When It Comes to Tax Incentives, How Transparent Is Your City?
A new report highlights major holes in local governments' online disclosure of how economic development dollars are spent.
When it comes to tax breaks for economic development, following the money has never been easy.
Thanks to new accounting rules, states and localities have to disclose how much revenue they lose to such deals. But a new report finds that most of the nation’s largest local governments fail to reveal other basic information online, like what companies are benefiting, how much money they receive or whether they deliver on promises to create jobs.
The Washington-based watchdog group, Good Jobs First, reviewed disclosure practices for 50 of the largest cities and counties and assigned scores based on how much information was made available on public websites.
Just 35 of the 85 economic development programs identified the companies receiving incentives, while only 19 listed dollar amounts paid to or claimed by businesses.
Researchers also assessed programs’ disclosure of jobs and wage data -- a crucial component in evaluating the return on investment. Only 21 of the 85 programs reported numbers of pledged jobs, while 18 disclosed actual jobs created. Even fewer local governments reported wage data for recipient companies.
Meanwhile, 27 jurisdictions -- just over half of those reviewed -- failed to disclose basic information about any of their incentive programs. These local governments, listed below, include some of the nation’s most populous cities and counties. Another five cities published incentive data for only one of two economic development programs reviewed.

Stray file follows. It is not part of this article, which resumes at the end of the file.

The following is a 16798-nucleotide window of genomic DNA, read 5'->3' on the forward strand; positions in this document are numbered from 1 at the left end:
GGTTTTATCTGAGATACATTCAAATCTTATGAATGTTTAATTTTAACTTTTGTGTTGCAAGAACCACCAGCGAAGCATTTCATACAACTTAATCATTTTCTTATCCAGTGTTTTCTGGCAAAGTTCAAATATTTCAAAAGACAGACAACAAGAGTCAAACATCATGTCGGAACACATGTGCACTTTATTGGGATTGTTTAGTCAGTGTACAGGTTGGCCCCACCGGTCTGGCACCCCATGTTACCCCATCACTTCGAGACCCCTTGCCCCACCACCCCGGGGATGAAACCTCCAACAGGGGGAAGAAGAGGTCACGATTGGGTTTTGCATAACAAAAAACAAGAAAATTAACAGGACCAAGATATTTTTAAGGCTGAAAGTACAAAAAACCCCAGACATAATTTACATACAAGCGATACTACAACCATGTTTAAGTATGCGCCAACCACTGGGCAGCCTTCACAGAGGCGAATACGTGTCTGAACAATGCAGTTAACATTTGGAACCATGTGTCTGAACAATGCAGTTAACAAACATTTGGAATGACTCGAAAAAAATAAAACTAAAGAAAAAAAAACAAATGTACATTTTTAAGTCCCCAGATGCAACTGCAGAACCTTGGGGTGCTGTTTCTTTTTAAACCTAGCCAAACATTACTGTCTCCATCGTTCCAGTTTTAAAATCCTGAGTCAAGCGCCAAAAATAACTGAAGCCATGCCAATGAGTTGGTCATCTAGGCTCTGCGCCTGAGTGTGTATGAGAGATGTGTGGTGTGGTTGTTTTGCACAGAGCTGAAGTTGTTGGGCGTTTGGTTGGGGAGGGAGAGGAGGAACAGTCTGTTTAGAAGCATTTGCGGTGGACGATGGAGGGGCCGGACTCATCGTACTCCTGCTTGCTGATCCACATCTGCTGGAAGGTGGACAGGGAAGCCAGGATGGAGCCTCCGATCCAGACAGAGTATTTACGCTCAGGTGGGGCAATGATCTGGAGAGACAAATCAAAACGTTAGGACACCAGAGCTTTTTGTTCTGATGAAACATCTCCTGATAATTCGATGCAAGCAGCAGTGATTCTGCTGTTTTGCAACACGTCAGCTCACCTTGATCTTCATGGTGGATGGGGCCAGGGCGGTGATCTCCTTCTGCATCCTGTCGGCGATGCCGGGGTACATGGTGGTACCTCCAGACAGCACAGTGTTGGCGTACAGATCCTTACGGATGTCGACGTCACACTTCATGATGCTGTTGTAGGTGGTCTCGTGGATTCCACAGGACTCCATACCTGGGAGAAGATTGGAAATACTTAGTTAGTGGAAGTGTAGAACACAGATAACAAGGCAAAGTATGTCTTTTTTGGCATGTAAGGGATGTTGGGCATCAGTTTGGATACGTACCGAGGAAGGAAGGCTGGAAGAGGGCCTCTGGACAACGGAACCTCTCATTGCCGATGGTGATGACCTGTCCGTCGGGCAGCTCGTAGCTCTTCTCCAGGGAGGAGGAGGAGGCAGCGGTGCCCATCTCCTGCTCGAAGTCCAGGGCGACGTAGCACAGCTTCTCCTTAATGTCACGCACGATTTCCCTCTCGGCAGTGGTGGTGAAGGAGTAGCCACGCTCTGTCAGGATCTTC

Compared to state governments, large localities have made significantly less progress in promoting online transparency. Good Jobs First’s 2014 scorecard assessing state incentive programs found nearly all of them -- 46 states -- met basic transparency standards.
The group last examined online disclosure of local economic development incentives in 2013. The new report card suggests marginal improvements, with 41 percent of programs meeting basic transparency standards -- up from 33 percent.
New York City’s Industrial Incentive Program was the only one that earned a perfect transparency rating. New York’s counties, including Nassau and Suffolk, similarly received relatively high scores, which Good Jobs First attributed to the state’s strong disclosure practices for locally administered programs.
However, the report singled out Austin as the most transparent city overall. Its economic development department manages a detailed database that includes links to city ordinances authorizing incentives, company compliance reports and other documentation.
The release of the report comes at a time when governments are preparing to begin disclosing long-sought-after data around incentive programs in their annual financial reports. The Governmental Accounting Standards Board recently adopted a rule mandating reporting of aggregate economic development program costs. However, the rule doesn’t require disclosure of totals specific to individual deals or more detailed information.